Jean-Michel Basquiat, Warhol, Rosenquist, Roy Lichtenstein, Murakami, Léonard de Vinci, Jeff Koons, Fautrier, Tamara de Lempicka, Helmut Newton, Francis Bacon, Tom Wesselmann, Niki de Saint Phalle, Robert Indiana, Pierre Soulages, Combas, Pasqua, Fernand Léger, Keith Haring, Villeglé, Picasso, Miro, Peter Klasen, Arman, César, Philippe Starck, David Gerstein, Invader, Jonone, Edward Hopper, Salvador Dali, Munch, Mondrian, Picabia, Kandinsky, Chagall, Matisse, Braque, Blake, Klein, Erwin Blumenfeld…

These are just some of the many artists whose work has influenced Patrick Rubinstein’s practice. From surrealism to pop art and from photography to sculpture, he draws inspiration from just about everywhere, mischievously bringing distant worlds into dialogue. For a monumental Love, his thoughts turn to Marilyn Monroe, the Mona Lisa, Betty Boop, Charlie Chaplin, Basquiat and Michelangelo. An improbable mix, and yet we’re swept away!

Patrick Rubinstein’s pieces tap into our memories. For a portrait of Einstein, he sees love as the answer. Wisdom or provocation? He chooses themes that speak to him—music, rock and hope, to name a few. Sometimes, a quote will fire his imagination, like Martin Luther King Jr.’s famous “I Have a Dream” speech or the title of a song like Michael Jackson’s “Beat It”, but the artist clearly has his idols. His admiration for Jagger moves him to create several portraits of this rock icon. And what about Warhol? He features him many times, sometimes alone, sometimes with the artist’s three muses—Elizabeth Taylor, Jackie Kennedy and Marilyn Monroe—from a construction in the form of a single large rectangle to a multi-part work or a cut-out silhouette.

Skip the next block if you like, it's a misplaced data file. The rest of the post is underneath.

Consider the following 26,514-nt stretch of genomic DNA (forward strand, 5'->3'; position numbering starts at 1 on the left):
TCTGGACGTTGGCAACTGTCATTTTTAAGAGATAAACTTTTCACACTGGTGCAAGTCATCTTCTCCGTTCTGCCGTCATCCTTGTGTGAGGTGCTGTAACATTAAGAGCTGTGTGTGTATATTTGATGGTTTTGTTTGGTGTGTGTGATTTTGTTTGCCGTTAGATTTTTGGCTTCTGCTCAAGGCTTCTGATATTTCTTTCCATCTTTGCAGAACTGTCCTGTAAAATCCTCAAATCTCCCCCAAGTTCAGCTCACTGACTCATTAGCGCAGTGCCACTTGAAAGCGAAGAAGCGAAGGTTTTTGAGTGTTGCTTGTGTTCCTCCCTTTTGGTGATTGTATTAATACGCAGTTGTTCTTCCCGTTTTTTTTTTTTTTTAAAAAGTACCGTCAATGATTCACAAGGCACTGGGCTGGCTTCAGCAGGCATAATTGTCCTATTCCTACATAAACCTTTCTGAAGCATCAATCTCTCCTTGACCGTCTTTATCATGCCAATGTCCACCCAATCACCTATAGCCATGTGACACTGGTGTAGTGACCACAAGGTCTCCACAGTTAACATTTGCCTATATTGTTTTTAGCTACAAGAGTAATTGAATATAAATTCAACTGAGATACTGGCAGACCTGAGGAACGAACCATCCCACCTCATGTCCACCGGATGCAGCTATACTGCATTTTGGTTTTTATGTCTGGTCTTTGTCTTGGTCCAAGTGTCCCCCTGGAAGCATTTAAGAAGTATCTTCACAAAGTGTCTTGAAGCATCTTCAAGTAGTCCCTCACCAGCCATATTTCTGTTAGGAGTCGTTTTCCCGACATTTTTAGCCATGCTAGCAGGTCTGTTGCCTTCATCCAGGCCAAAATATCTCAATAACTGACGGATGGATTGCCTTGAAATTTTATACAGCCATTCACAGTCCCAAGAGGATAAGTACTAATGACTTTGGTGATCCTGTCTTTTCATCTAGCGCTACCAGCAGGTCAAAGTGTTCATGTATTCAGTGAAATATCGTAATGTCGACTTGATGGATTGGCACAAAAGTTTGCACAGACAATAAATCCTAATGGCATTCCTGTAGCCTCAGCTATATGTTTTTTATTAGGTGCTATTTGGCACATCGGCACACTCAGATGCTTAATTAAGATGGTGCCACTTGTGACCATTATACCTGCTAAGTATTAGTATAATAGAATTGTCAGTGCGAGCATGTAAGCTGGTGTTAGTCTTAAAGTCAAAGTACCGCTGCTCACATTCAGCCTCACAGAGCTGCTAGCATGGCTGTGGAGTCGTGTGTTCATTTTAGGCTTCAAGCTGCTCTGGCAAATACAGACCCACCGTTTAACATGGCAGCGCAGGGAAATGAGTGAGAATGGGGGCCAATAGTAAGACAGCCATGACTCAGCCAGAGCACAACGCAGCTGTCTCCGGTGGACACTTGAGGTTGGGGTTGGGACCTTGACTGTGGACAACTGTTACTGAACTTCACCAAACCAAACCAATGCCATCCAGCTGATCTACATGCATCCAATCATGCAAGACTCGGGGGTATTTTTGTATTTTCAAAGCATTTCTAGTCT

Patrick Rubinstein has a prolific imagination. Worse still, this hyperactive talent leaves no dream unexamined. A drop ceiling festooned with op art for an office? He lets loose a bevy of cartoon superheroes! A work of art accessible to everyone? He invents a rotating pillar. Decorating city walls? “Let me just get my hands on the quais of the Seine in Paris!”

The masters guiding Patrick Rubinstein’s explorations in kinetic art include Yaacov Agam, Carlos Cruz-Diez, Julio Le Parc, Victor Vasarely, Marcel Duchamp and Alexander Calder. Like them, he aims to bring art to new horizons. “Why not dream up an enormous truncated cube strategically positioned in a supermarket parking lot?” Each side would include a message to be discovered in kinetic art. Out in the open for everyone to see and explore. One day, a stranger comes to a halt in front of one of the artist’s works on display in Honfleur. In fact, she is frozen to the spot, visibly very moved. Later, she admits that she had fallen into a trance. For the artist, her message is one of the best compliments he has ever received.

Patrick Rubinstein’s particular talent is to speak to anyone and everybody and to the universal in all of us. Represented by Galeries Bartoux since his beginnings and featured at their galleries in France and around the world, Opera Gallery also rolls out the red carpet for him in Dubai and Seoul. His works are finding favor. And since people like his art, his star is rising. Any wild fantasies? “A commission from Kanye West!” Let’s get the word out.